Winnipeg is set to spend over $316,000 in taxpayer funds on renaming two streets, Bishop Grandin Boulevard and Grandin Street, as part of an effort to distance itself from historical figures deemed controversial to progressives. 

The decision comes in the wake of similar actions in other cities, such as Toronto’s move to rename Dundas St.

The name changes, from Bishop Grandin Boulevard to Abinojii Mikanah and Grandin Street to Taapweewin Way, were recommended by the Indigenous Naming Circle after consultations with Indigenous communities according to reports before Winnipeg’s City Council. 

The Standing Policy Committee on Property and Development and the Riel Community Committee endorsed the recommendations, approving budget increases of $211,684.61 and $105,849.82 for the respective street renaming.

The allocated funds will be distributed across various city departments, including Winnipeg Transit, Public Works Department, Water and Waste Department, and Planning, Property, and Development Department.

The renaming process for Bishop Grandin Boulevard is estimated to include compensation worth approximately $100,000 for affected business owners. 

Critics have argued that activists have revised the history of Bishop Grandin and that he was actually inclusive of Indigenous people. 

Bishop Grandin, born in France in 1829, dedicated his life to a religious vocation and became a Catholic priest in 1854. Sent by the Oblates of Mary Immaculate to work in what was then known as the New World, Grandin, despite lacking specific training, learned indigenous languages and focused on missionary work among the aboriginals in Manitoba, Saskatchewan, Alberta, and beyond.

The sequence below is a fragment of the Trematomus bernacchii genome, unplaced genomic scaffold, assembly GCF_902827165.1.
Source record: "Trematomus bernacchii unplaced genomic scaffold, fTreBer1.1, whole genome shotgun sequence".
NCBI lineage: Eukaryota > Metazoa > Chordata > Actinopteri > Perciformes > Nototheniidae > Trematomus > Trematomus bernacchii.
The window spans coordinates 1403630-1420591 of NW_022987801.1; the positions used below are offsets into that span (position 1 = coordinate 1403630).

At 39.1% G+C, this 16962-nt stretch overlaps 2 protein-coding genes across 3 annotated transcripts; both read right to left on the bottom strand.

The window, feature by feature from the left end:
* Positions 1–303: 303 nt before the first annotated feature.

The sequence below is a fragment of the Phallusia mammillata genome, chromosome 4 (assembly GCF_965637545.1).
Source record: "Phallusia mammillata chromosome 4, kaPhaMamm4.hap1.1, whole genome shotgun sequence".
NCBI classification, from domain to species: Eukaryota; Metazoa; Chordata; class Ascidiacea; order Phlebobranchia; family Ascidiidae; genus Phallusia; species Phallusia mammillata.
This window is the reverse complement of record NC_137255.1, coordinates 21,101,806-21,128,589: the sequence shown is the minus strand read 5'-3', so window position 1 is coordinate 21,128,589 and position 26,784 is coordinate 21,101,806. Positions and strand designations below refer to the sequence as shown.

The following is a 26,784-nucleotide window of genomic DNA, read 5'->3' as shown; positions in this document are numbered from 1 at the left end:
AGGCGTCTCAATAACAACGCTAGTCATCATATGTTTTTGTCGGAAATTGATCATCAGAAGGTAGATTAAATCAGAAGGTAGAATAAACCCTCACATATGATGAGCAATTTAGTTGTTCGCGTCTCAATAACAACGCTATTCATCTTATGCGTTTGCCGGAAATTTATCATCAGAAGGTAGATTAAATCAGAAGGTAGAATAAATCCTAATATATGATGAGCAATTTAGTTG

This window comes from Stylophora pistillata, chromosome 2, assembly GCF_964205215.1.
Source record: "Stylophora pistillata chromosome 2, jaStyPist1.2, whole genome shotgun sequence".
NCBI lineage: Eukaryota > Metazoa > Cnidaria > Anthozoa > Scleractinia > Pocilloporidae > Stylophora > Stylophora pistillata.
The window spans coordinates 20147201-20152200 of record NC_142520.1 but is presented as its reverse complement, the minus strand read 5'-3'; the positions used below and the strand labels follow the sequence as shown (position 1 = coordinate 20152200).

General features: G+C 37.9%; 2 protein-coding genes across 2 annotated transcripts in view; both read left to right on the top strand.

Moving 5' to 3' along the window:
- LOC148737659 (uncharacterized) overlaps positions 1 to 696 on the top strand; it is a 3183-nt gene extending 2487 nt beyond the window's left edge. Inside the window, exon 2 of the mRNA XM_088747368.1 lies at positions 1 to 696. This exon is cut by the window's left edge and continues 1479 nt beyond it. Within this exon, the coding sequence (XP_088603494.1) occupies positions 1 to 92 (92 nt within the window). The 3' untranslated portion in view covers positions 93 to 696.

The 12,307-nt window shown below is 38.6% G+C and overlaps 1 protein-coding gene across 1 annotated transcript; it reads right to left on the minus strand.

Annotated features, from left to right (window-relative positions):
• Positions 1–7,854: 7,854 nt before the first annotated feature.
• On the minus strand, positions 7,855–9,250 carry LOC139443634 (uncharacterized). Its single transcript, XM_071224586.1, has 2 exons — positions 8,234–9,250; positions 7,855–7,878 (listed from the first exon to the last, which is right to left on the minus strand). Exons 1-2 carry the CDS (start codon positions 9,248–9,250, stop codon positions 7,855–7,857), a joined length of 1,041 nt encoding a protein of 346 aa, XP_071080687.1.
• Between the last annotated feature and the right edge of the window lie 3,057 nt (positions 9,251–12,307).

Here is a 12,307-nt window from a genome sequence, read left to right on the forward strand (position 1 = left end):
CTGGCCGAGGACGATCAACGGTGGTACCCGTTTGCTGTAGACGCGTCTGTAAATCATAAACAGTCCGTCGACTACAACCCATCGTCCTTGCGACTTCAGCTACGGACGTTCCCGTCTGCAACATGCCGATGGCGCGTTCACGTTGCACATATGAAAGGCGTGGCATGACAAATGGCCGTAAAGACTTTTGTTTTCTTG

Recognizing the challenges faced by indigenous people, he worked tirelessly to secure funds and provisions, ultimately saving lives during a time of disease and societal changes. 

Grandin advocated for transforming traditional indigenous lifestyles, supporting education, and establishing industrial schools. 

Despite later controversy surrounding historical perspectives, Grandin’s administrative skills and contributions to schools, hospitals, and welfare efforts continued until his death in 1902. 

This move by Winnipeg mirrors the trend seen in other major cities like Toronto, where Mayor Olivia Chow supported the renaming of Dundas St. due to alleged historical ties to the global slave trade.

However, concerns have been raised by former councillors in Toronto about the financial burden of the $8.6 million project and its impact on critical infrastructure, including the transit system.

Additionally, those critical of the move have argued that activists have distorted 18th century politician and namesake Henry Dundas’ biography towards political ends. 

Toronto’s decision could have wide-reaching impacts on Toronto’s transit system, as exclusively reported by True North. 

Beth Waldman, Manager of Corporate Communications for the City of Toronto, noted that renaming Dundas St. would require replacing maps in 4,000 bus shelters, 75 subway stations, and on board all streetcars and subway train cars.